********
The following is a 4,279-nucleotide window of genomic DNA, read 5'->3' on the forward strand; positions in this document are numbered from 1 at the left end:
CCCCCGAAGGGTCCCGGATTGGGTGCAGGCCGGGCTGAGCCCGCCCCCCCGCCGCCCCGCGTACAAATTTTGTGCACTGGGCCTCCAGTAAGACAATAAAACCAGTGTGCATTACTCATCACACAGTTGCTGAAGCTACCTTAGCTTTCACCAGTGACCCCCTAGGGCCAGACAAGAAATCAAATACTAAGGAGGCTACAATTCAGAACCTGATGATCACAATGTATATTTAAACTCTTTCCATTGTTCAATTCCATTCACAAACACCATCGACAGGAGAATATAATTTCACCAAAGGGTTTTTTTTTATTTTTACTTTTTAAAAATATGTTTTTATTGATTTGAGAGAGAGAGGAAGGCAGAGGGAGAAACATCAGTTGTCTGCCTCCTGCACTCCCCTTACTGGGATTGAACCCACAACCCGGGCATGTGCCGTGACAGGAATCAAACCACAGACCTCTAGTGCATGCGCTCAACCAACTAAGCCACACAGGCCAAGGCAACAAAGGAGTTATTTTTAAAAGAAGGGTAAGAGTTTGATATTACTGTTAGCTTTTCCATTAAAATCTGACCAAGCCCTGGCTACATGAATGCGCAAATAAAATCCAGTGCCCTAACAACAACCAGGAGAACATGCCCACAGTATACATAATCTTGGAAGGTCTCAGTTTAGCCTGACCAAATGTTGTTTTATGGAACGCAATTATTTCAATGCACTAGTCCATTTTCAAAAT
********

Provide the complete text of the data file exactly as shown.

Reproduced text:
The following is a 4,279-nucleotide window of genomic DNA, read 5'->3' on the forward strand; positions in this document are numbered from 1 at the left end:
CCCCCGAAGGGTCCCGGATTGGGTGCAGGCCGGGCTGAGCCCGCCCCCCCGCCGCCCCGCGTACAAATTTTGTGCACTGGGCCTCCAGTAAGACAATAAAACCAGTGTGCATTACTCATCACACAGTTGCTGAAGCTACCTTAGCTTTCACCAGTGACCCCCTAGGGCCAGACAAGAAATCAAATACTAAGGAGGCTACAATTCAGAACCTGATGATCACAATGTATATTTAAACTCTTTCCATTGTTCAATTCCATTCACAAACACCATCGACAGGAGAATATAATTTCACCAAAGGGTTTTTTTTTATTTTTACTTTTTAAAAATATGTTTTTATTGATTTGAGAGAGAGAGGAAGGCAGAGGGAGAAACATCAGTTGTCTGCCTCCTGCACTCCCCTTACTGGGATTGAACCCACAACCCGGGCATGTGCCGTGACAGGAATCAAACCACAGACCTCTAGTGCATGCGCTCAACCAACTAAGCCACACAGGCCAAGGCAACAAAGGAGTTATTTTTAAAAGAAGGGTAAGAGTTTGATATTACTGTTAGCTTTTCCATTAAAATCTGACCAAGCCCTGGCTACATGAATGCGCAAATAAAATCCAGTGCCCTAACAACAACCAGGAGAACATGCCCACAGTATACATAATCTTGGAAGGTCTCAGTTTAGCCTGACCAAATGTTGTTTTATGGAACGCAATTATTTCAATGCACTAGTCCATTTTCAAAAT